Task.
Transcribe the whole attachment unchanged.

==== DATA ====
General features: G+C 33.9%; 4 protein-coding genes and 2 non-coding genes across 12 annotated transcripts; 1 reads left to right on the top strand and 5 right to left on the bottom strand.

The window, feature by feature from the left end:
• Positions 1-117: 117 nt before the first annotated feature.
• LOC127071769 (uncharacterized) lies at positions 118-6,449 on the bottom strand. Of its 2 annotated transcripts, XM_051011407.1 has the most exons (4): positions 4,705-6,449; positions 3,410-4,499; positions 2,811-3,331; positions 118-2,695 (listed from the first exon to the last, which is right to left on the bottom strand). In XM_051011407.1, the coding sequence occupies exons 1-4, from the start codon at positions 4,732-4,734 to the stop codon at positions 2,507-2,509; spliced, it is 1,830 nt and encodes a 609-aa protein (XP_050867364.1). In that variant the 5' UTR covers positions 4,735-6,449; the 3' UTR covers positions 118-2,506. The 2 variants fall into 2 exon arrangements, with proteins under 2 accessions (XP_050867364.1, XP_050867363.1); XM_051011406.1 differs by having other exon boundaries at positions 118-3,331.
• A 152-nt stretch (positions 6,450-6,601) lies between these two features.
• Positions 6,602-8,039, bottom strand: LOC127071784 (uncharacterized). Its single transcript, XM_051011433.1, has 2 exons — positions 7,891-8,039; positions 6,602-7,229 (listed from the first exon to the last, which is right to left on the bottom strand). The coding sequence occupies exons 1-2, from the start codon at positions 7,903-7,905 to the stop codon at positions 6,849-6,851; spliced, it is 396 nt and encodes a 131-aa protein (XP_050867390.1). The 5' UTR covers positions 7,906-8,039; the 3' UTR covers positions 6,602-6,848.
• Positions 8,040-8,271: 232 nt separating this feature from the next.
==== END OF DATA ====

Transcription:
General features: G+C 33.9%; 4 protein-coding genes and 2 non-coding genes across 12 annotated transcripts; 1 reads left to right on the top strand and 5 right to left on the bottom strand.

The window, feature by feature from the left end:
• Positions 1-117: 117 nt before the first annotated feature.
• LOC127071769 (uncharacterized) lies at positions 118-6,449 on the bottom strand. Of its 2 annotated transcripts, XM_051011407.1 has the most exons (4): positions 4,705-6,449; positions 3,410-4,499; positions 2,811-3,331; positions 118-2,695 (listed from the first exon to the last, which is right to left on the bottom strand). In XM_051011407.1, the coding sequence occupies exons 1-4, from the start codon at positions 4,732-4,734 to the stop codon at positions 2,507-2,509; spliced, it is 1,830 nt and encodes a 609-aa protein (XP_050867364.1). In that variant the 5' UTR covers positions 4,735-6,449; the 3' UTR covers positions 118-2,506. The 2 variants fall into 2 exon arrangements, with proteins under 2 accessions (XP_050867364.1, XP_050867363.1); XM_051011406.1 differs by having other exon boundaries at positions 118-3,331.
• A 152-nt stretch (positions 6,450-6,601) lies between these two features.
• Positions 6,602-8,039, bottom strand: LOC127071784 (uncharacterized). Its single transcript, XM_051011433.1, has 2 exons — positions 7,891-8,039; positions 6,602-7,229 (listed from the first exon to the last, which is right to left on the bottom strand). The coding sequence occupies exons 1-2, from the start codon at positions 7,903-7,905 to the stop codon at positions 6,849-6,851; spliced, it is 396 nt and encodes a 131-aa protein (XP_050867390.1). The 5' UTR covers positions 7,906-8,039; the 3' UTR covers positions 6,602-6,848.
• Positions 8,040-8,271: 232 nt separating this feature from the next.